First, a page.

- In a large pan, roast flour over medium heat and stir frequently until it turns lightly gold (this usually takes about 10 minutes). Leave aside to cool slightly.
- In a bowl, mix the sifted-roasted flour with the dry ingredients (Semolina, baking powder and baking soda) except the sugar.
- Add olive oil and Qizha paste and rub with hands until the semolina absorbs all the liquids. Dissolve sugar and in warm water, add rose water and add it gradually to Qizha mixture and Rub the dough until it is smooth.
- Now lay the dough into an ovenproof pan. Using a knife, cut the dough into small square-shaped treats, garnish with almonds (add one almond to each piece).
- Place the pan in the lower level of the oven at (180-degree C) for about 10-15 minutes until it gets crispy from the bottom then roast the top for 5 to 10 minutes. Take out of the oven, add sugar syrup over the cooked pie and let cool before serving.
It is an Egyptian spice mixture that consists of toasted hazelnuts, cumin, nigella seeds, coriander, and sesame seeds. This blend can be ground into a powder or left chunky and crunchy. Here are the steps to make dukkah:
- Toast the hazelnuts, cumin, nigella seeds until they’re starting to smell nice.
- Add the sesame seeds, so they get a chance to toast as well.
- Remove the nuts and seeds from the heat and transfer them to a food processor.
- Add the spices and process the mixture until everything is broken down.
That is all, it is very simple and quick that would only take about 10 minutes to make.
4. Moroccan Chicken Tagine with Nigella Seeds
It is a traditional Moroccan dish, a tagine dressed up with Nigella seeds (or sanouj in Moroccan Arabic), impart a light oregano-like essence to this classic Moroccan chicken tagine. Here are the ingredients:
- 1 whole chicken (with or without skin, cut in half or into pieces)
- 1/4 to 1/3 cup olive oil
- 1 medium onion (sliced into rings)
- 1 medium onion (finely chopped)
- 3 or 4 cloves of garlic (finely chopped)
- 1 tablespoon nigella seeds, (toasted lightly and ground)
- 1 tablespoon nigella seeds (toasted lightly and left whole)
- 1 teaspoon salt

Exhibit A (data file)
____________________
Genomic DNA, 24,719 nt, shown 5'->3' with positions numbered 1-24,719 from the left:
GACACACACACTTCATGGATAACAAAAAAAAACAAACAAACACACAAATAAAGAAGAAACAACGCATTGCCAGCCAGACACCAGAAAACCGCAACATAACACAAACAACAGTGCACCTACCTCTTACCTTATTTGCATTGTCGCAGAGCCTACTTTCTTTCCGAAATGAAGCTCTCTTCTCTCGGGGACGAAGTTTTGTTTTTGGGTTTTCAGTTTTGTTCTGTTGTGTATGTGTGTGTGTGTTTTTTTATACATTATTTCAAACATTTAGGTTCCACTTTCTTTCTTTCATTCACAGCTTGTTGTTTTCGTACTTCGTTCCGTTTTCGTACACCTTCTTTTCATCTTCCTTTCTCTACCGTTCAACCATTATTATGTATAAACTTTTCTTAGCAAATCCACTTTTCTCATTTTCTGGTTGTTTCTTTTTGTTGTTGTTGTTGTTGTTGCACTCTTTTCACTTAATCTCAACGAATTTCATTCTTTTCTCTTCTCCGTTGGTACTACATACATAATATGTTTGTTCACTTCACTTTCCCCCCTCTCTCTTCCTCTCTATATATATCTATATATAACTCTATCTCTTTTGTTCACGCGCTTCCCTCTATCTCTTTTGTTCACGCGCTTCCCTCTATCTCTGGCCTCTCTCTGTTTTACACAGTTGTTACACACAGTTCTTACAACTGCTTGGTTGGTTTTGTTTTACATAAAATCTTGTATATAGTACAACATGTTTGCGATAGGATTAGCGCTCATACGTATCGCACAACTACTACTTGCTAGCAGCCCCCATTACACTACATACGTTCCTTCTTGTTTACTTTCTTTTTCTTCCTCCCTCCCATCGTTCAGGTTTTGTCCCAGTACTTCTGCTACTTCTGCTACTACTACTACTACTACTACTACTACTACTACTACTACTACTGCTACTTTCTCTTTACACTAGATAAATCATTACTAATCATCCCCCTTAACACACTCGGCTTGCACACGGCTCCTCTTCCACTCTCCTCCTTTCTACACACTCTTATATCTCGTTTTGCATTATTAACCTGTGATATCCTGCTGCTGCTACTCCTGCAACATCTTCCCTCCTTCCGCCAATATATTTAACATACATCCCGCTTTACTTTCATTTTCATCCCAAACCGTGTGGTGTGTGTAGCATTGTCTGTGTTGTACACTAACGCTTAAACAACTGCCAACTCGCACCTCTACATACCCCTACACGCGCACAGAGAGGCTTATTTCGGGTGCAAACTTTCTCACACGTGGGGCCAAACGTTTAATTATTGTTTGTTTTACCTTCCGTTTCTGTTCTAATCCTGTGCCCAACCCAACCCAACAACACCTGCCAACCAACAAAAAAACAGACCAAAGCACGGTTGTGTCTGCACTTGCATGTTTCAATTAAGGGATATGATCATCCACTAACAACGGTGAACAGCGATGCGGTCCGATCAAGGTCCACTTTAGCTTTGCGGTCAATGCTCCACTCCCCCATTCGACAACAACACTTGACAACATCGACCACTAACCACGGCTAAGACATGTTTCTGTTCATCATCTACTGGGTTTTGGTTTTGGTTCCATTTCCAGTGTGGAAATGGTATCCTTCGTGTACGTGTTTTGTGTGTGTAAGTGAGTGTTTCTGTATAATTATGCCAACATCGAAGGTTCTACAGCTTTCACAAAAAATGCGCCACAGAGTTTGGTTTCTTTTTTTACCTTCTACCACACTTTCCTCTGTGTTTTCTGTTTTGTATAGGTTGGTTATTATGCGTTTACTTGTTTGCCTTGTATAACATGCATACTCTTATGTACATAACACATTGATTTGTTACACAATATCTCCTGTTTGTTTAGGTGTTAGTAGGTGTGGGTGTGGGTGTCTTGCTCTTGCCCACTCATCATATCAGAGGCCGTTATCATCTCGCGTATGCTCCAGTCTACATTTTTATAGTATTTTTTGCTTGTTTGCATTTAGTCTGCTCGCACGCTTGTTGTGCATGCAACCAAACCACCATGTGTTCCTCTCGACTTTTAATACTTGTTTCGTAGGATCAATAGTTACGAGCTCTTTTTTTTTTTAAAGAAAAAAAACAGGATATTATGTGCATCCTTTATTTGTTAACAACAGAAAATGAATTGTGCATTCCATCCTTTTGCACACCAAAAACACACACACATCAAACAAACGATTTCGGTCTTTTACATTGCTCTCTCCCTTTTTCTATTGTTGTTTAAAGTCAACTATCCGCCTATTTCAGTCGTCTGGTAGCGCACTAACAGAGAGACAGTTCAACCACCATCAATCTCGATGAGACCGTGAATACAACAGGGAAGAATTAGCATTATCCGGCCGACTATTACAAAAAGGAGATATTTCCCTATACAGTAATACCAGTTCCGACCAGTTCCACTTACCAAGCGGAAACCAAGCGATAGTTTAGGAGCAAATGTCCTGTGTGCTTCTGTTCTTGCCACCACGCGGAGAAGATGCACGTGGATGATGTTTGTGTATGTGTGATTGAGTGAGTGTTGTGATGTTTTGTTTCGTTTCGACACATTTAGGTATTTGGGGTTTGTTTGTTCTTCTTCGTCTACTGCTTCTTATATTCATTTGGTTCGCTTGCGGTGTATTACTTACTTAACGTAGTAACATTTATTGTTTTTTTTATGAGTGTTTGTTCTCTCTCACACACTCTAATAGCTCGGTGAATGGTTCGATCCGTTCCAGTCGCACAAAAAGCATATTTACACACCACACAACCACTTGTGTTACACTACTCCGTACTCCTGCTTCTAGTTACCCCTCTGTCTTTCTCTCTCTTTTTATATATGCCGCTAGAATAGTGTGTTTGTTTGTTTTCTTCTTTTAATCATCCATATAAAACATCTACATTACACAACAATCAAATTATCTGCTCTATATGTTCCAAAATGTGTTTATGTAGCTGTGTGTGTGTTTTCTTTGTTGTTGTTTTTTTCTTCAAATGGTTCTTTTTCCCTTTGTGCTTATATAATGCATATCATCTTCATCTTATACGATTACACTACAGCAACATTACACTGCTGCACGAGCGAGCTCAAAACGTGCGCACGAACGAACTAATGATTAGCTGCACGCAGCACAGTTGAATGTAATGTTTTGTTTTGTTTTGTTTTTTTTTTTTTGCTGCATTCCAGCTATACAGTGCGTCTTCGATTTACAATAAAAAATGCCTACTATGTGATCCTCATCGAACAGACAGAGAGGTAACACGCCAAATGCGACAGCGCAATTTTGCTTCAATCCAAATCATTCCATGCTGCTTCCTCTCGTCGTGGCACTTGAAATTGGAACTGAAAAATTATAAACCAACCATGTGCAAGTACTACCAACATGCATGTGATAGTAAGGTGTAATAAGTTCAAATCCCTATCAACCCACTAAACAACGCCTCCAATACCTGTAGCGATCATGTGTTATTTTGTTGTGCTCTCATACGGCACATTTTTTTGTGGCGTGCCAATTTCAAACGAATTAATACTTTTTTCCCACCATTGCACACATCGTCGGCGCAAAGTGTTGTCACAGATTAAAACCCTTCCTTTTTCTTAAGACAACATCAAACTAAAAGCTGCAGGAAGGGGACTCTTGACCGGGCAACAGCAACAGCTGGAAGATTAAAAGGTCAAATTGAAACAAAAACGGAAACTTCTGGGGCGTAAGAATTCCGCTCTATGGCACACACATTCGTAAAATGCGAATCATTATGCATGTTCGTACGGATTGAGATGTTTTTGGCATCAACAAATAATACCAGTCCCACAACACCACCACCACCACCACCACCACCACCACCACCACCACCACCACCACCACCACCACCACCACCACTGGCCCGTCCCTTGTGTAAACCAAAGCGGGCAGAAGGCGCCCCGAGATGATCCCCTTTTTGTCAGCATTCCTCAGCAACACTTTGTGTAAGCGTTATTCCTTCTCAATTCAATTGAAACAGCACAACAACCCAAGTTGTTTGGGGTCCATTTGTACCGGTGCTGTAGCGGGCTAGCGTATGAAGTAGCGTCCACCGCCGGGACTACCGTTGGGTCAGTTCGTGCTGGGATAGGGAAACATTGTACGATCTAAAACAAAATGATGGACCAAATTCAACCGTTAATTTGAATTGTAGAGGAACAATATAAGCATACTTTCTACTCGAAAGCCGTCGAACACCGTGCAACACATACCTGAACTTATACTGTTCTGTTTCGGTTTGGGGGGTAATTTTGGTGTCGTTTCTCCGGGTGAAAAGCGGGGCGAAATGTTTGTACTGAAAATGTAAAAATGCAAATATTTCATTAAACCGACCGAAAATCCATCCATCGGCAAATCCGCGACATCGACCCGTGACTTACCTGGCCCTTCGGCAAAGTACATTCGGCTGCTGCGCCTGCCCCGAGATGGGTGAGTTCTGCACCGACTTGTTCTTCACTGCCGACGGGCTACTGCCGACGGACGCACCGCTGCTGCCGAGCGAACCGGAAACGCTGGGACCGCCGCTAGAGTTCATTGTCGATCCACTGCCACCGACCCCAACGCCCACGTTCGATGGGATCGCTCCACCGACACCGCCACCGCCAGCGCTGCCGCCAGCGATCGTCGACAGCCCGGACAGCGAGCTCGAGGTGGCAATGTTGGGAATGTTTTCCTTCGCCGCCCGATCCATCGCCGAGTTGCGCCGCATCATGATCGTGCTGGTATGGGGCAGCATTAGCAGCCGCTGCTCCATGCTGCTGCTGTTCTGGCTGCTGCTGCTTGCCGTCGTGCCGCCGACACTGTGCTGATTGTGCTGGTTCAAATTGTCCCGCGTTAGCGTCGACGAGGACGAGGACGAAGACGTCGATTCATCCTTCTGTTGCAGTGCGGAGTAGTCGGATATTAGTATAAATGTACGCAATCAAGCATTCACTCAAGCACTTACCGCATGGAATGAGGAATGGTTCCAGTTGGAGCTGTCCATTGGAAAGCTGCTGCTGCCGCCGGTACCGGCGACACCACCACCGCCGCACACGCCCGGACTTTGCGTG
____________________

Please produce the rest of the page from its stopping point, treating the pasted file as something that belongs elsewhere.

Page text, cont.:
- 1 teaspoon turmeric
- 3/4 teaspoon ginger
- 3/4 teaspoon white pepper
- 1/2 teaspoon saffron threads, crumbled
- 1 cinnamon stick (optional)
- 1/2 preserved lemon (cut into 2 quarters, optional)
- A handful of red or violet olives (optional)
- 1/3 cup water
- A handful of cilantro sprigs (tied into a bouquet)
Here are the steps to make Moroccan Chicken Tagine with Nigella Seeds:
- Pour the olive oil into the base of a tagine or the bottom of a wide pot or Dutch oven. Distribute the sliced onion over the bottom.
- In a bowl, toss the chicken with the chopped onion, garlic, ground nigella, whole nigella, and spices. Arrange the chicken bone side down in the center of the tagine or pot and distribute the chopped onions all around.
- Swirl 1/3 cup of water in the bowl to clean it of the spices, then add the water to the tagine or pot.
- Garnish the tagine with the cilantro bouquet, lemon, and olives.
Nigella (black seed) Tea
- A Cup of water
- 2 tablespoons Organic Black Seeds
- dash vanilla extract(optional)
- Black Seed Oil
- Pour A Cup of water.
- grind the black sesame seeds and place them in a large mug.
- put the cup of the boiled water over the sesame seeds and let steep for 10-15 minutes.
- Flavor with honey or vanilla as desired.
- Enjoy this tasty drink.
**Alternatively, you can mix together 1tablespoon Black Seed Oil with tablespoons 1-2 honey and add to your preferred tea or beverage to obtain the benefits of Nigella Sativa.